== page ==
The last thing anyone wants to hear is that a plumbing leak is expensive. Leaks can cause water damage and mold growth, as well as repair costs. A broad leak could result in an increase in your utility bills.
This is why it is vital to be proactive in detecting leaks and their sources. Leaking pipes can be caused by a number of circumstances and repaired using a number of methods.
Read on as we discuss the six most common pipe problems and how to fix each of them.
The Clogged Pipes
Clogged pipes are a common cause of plumbing leaks. The majority of blockages are caused by ordinary household plumbing mistakes, such as flushing objects that should never be flushed or not using a kitchen sink strainer. That is why it is vital to practice preventative measures.
Whatever the cause, the most effective method for unclogging clogged pipes is not what you might think. Chemical drain cleaners frequently aggravate the situation. To safely remove the blockage, the best technique is to use a snake or an auger.
Untreated clogs can cause drain breaks or ruptures, as well as increased water pressure and pipe straining throughout the system. Immediate attention to clogged pipes can help to avoid more serious issues.
The Excessive Water Pressure
Excessive water pressure is widely known for damaging pipes and causing leaks.
The pressure in the water should be between 40 and 85 pounds per square inch. If you have a high-pressure leak, you will need to adjust the pressure as well as replace the damaged piping. A professional can help you manage the pressure in your system to avoid future problems.
The Overgrowth of Tree Roots
Surprisingly, trees in your yard could be the source of plumbing leaks. Tree roots can cause irrevocable damage to your pipes as they develop and spread.
Because of the leak’s underground location, this type of leak usually goes undiscovered. If your water bill is higher than usual or your water pressure is low, it is conceivable that a neighboring root system is interfering with your plumbing system.
Standing water in your yard could be caused by moisture seeping from your pipes. If this is the case, your pipes may need to be rerouted, as well as some trees removed. A specialist can help you figure out what’s wrong.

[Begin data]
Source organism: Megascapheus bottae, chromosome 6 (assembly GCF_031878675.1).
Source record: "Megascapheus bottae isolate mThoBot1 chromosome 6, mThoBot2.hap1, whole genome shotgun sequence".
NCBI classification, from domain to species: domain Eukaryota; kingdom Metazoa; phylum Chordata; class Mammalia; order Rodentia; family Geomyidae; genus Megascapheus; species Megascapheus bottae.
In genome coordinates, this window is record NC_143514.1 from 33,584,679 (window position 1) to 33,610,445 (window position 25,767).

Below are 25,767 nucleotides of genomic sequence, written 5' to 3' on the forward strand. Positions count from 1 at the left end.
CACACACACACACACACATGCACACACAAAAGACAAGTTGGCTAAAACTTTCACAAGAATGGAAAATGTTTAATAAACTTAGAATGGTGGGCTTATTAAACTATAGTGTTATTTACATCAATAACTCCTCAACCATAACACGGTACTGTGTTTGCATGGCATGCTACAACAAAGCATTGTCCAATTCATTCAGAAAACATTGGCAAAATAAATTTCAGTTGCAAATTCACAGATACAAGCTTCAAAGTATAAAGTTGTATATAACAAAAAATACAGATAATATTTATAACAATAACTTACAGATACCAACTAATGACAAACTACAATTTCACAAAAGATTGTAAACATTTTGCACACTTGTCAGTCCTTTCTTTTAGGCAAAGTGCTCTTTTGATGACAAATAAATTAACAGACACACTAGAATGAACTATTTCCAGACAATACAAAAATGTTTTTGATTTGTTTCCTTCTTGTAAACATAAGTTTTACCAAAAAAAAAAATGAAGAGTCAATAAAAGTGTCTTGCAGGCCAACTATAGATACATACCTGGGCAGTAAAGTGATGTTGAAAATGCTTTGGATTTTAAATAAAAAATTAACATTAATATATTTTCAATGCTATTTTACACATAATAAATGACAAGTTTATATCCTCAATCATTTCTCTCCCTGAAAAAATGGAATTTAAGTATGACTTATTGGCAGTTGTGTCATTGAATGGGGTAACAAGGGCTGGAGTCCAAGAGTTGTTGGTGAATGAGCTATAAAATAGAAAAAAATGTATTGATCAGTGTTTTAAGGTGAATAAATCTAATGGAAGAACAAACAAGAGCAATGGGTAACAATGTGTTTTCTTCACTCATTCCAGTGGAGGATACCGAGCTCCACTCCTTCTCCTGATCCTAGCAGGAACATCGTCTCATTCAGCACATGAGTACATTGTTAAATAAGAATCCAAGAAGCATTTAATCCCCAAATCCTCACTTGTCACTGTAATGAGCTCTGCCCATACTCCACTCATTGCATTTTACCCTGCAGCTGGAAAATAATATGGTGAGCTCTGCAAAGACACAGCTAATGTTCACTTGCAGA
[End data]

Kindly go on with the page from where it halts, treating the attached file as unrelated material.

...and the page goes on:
The Shift in Foundation
Settling can damage pipes and cause major and minor water leaks. Water pipes may burst or become detached when the foundation moves, breaks, or settles.
These leaks, which are often underground, are sluggish and unnoticed. Water pressure issues and exceptionally high water bills indicate a more significant problem.
If you suspect that your home’s foundation is causing a plumbing problem, you should consult with a professional to analyze the condition and potential future damage. It’s probable that you’ll need to reroute pipes and strengthen your foundation.
The Weather Changes
Extreme temperatures, such as a hard frost, can permanently damage your pipes. As a result, before a winter storm, turn off your water at the source and drain your pipes.
If your pipes leak due to temperature changes, they may explode, causing catastrophic damage to your pipes and property. A pipe that explodes must be replaced. Preventive maintenance can save you a lot of money in the long run.
Mineral accumulation can damage pipes, causing expensive leaks. The older your plumbing, the more likely rust and corrosion happen. Hard water contributes to pipe corrosion. Symptoms of corroded pipes include increased water pressure or restricted water flow.
In this instance, your only practical choice is to replace your existing pipes. Installing new pipes can help you save money in the long term while also increasing the value of your home.
Regardless of how common and normal piped leaks are, it’s important to address them instead of dismissing them. Usually, there’s no need to worry because minor plumbing issues can be fixed by homeowners on occasion. But if the problem grows more intricate than expected, or if you’ve tried to handle it on your own without success, it’s time to call in a professional.